The Great Conspiracy

[At a later day, March 11, 1861, a permanent Constitution for the
"Confederate States" was adopted, and, in the Fall of the same
year, Messrs. Davis and Stephens were elected by popular vote, for
the term of six years ensuing, as President and Vice-President,
respectively, of the Confederacy.]

Mr. Davis almost at once left Jackson, Mississippi, for Montgomery,
where he arrived and delivered his Inaugural, February 17, having
received on his road thither a succession of ovations from the
enthusiastic Rebels, to which he had responded with no less than twenty-
five speeches, very similar in tone to those made in the United States
Senate by Mr. Wigfall and others of that ilk-breathing at once defiance
and hopefulness, while admitting the difficulties in the way of the new

"It may be," said he, at Jackson, "that we will be confronted by War;
that the attempt will be made to blockade our ports, to starve us out;
but they (the Union men of the North) know little of the Southern heart,
of Southern endurance. No amount of privation could force us to remain
in a Union on unequal terms. England and France would not allow our
great staple to be dammed up within our present limits; the starving
thousands in their midst would not allow it. We have nothing to
apprehend from Blockade. But if they attempt invasion by land, we must
take the War out of our territory. If War must come, it must be upon
Northern, and not upon Southern soil. In the meantime, if they were
prepared to grant us Peace, to recognize our equality, all is well."

And, in his speech at Stevenson, Alabama, said he "Your Border States
will gladly come into the Southern Confederacy within sixty days, as we
will be their only friends. England will recognize us, and a glorious
future is before us. The grass will grow in the Northern cities, where
the pavements have been worn off by the tread of Commerce. We will
carry War where it is easy to advance--where food for the sword and
torch await our Armies in the densely populated cities; and though they
may come and spoil our crops, we can raise them as before; while they
cannot rear the cities which took years of industry and millions of
money to build."

Very different in tone to these, were the kindly and sensible utterances
of Mr. Lincoln on his journey from Springfield to Washington, about the
same time, for Inauguration as President of the United States. Leaving
Springfield, Illinois, February 11th, he had pathetically said:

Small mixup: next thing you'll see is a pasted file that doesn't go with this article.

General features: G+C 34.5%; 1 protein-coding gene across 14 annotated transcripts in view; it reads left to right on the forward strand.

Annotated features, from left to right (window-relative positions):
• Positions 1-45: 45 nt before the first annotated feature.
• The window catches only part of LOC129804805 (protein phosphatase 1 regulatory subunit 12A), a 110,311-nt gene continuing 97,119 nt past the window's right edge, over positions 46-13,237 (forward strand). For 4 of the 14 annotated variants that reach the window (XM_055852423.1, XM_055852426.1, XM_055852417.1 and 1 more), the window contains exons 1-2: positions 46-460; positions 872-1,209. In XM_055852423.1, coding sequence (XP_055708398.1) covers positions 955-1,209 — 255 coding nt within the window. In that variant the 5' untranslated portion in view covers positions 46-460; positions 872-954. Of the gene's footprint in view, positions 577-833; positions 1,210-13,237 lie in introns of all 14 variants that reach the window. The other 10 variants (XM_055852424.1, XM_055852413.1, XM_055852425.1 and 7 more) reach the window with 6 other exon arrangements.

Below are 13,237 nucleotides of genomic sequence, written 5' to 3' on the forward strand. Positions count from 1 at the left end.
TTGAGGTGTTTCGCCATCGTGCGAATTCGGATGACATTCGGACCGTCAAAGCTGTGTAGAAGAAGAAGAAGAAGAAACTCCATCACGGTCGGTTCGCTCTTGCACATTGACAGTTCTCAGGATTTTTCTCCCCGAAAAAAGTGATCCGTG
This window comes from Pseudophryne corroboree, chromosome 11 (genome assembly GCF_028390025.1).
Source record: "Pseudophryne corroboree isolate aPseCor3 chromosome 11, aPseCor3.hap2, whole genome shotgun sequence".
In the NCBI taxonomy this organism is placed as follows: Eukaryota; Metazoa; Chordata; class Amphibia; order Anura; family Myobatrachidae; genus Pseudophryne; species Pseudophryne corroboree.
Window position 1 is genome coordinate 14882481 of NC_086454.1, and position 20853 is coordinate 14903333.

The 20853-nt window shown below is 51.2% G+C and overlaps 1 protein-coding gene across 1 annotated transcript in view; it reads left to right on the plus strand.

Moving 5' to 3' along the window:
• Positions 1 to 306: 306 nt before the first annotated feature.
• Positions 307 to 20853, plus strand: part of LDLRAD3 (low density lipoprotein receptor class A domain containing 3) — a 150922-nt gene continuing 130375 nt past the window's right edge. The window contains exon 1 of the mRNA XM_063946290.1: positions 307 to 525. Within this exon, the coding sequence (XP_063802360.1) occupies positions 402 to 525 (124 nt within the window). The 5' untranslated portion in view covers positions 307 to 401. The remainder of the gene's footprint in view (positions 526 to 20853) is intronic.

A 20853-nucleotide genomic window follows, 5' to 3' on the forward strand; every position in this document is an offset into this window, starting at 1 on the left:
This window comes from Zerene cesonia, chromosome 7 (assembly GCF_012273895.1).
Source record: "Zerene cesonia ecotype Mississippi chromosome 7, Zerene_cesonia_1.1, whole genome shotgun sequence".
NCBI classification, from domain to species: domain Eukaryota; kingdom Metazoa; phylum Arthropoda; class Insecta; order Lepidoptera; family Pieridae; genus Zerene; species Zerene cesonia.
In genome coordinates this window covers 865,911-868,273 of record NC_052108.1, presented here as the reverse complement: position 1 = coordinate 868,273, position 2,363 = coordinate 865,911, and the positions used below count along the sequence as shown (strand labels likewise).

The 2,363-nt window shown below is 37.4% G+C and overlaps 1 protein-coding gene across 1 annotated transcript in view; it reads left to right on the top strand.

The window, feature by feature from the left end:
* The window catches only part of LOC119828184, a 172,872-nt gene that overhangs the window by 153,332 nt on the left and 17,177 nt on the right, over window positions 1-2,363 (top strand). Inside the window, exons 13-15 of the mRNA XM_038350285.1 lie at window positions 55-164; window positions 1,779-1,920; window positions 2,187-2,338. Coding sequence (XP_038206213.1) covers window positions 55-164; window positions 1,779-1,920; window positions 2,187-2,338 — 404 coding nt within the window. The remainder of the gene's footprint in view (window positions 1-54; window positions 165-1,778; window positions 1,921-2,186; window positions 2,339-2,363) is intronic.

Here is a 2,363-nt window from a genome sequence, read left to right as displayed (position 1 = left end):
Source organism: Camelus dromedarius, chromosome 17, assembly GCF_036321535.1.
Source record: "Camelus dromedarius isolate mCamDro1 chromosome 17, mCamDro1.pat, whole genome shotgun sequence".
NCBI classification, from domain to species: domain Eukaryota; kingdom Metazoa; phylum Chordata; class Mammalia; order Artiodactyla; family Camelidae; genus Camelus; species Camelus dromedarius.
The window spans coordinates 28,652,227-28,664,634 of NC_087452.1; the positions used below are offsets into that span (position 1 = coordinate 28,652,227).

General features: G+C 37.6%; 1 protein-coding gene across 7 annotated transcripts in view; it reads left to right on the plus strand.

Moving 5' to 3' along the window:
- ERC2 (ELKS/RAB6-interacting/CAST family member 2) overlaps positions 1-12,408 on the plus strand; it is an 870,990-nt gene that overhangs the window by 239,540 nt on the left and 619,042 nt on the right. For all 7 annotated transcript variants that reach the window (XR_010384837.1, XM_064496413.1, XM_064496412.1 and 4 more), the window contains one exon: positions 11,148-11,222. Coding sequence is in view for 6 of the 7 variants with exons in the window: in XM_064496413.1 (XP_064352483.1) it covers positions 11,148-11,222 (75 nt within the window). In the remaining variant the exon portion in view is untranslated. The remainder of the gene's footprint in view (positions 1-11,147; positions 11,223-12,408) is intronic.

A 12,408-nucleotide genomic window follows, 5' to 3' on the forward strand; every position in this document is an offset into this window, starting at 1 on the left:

"My friends: No one, not in my position, can realize the sadness I feel
at this parting. To this people I owe all that I am. Here I have lived
more than a quarter of a century. Here my children were born, and here
one of them lies buried. I know not how soon I shall see you again. I
go to assume a task more difficult than that which has devolved upon any
other man since the days of Washington. He never would have succeeded
except for the aid of Divine Providence, upon which he at all times
relied. I feel that I cannot succeed without the same Divine blessing
which sustained him; and on the same Almighty Being I place my reliance
for support. And I hope you, my friends, will all pray that I may
receive that Divine assistance, without which I cannot succeed, but with
which success is certain. Again I bid you an affectionate farewell."

At Indianapolis, that evening, the eve of his birthday anniversary,
after thanking the assembled thousands for their "magnificent welcome,"
and defining the words "Coercion" and "Invasion"--at that time so
loosely used--he continued: "But if the United States should merely hold
and retake her own Forts and other property, and collect the duties on
foreign importation, or even withhold the mails from places where they
were habitually violated, would any or all of these things be 'Invasion'
or 'Coercion'? Do our professed lovers of the Union, who spitefully
resolve that they will resist Coercion and Invasion, understand that
such things as these on the part of the United States would be
'Coercion' or 'Invasion' of a State? If so, their idea of means to
preserve the object of their great affection would seem to be
exceedingly thin and airy."

At Columbus, Ohio, he spoke in a like calm, conservative, reasoning way
--with the evident purpose of throwing oil on the troubled waters--when
he said: "I have not maintained silence from any want of real anxiety.
It is a good thing that there is no more than anxiety; for there is
nothing going wrong. It is a consoling circumstance that, when we look
out, there is nothing that really hurts anybody. We entertain different
views upon political questions; but nobody is suffering anything. This
is a consoling circumstance; and from it we may conclude that all we
want is time, patience, and a reliance on that God who has never
forsaken this People."

So, too, at Pittsburg, Pa., February 15th, he said, of "our friends," as
he termed them, the Secessionists: "Take even their own views of the